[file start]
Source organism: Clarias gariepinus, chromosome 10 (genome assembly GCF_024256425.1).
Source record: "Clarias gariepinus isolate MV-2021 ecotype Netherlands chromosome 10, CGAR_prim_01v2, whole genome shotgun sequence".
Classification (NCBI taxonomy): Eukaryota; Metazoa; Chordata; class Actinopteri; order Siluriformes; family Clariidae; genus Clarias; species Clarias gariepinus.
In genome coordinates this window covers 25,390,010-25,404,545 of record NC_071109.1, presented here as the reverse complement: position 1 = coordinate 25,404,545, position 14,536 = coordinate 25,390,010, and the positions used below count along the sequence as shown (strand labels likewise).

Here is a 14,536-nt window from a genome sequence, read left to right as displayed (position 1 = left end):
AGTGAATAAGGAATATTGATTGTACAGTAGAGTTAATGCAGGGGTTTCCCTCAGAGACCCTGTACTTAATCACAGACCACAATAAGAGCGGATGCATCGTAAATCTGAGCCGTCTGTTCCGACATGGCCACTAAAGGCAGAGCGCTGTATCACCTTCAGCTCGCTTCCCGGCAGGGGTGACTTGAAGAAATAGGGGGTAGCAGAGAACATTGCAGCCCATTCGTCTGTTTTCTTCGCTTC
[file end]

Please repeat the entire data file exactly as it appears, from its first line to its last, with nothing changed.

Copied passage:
Source organism: Clarias gariepinus, chromosome 10 (genome assembly GCF_024256425.1).
Source record: "Clarias gariepinus isolate MV-2021 ecotype Netherlands chromosome 10, CGAR_prim_01v2, whole genome shotgun sequence".
Classification (NCBI taxonomy): Eukaryota; Metazoa; Chordata; class Actinopteri; order Siluriformes; family Clariidae; genus Clarias; species Clarias gariepinus.
In genome coordinates this window covers 25,390,010-25,404,545 of record NC_071109.1, presented here as the reverse complement: position 1 = coordinate 25,404,545, position 14,536 = coordinate 25,390,010, and the positions used below count along the sequence as shown (strand labels likewise).

Here is a 14,536-nt window from a genome sequence, read left to right as displayed (position 1 = left end):
AGTGAATAAGGAATATTGATTGTACAGTAGAGTTAATGCAGGGGTTTCCCTCAGAGACCCTGTACTTAATCACAGACCACAATAAGAGCGGATGCATCGTAAATCTGAGCCGTCTGTTCCGACATGGCCACTAAAGGCAGAGCGCTGTATCACCTTCAGCTCGCTTCCCGGCAGGGGTGACTTGAAGAAATAGGGGGTAGCAGAGAACATTGCAGCCCATTCGTCTGTTTTCTTCGCTTC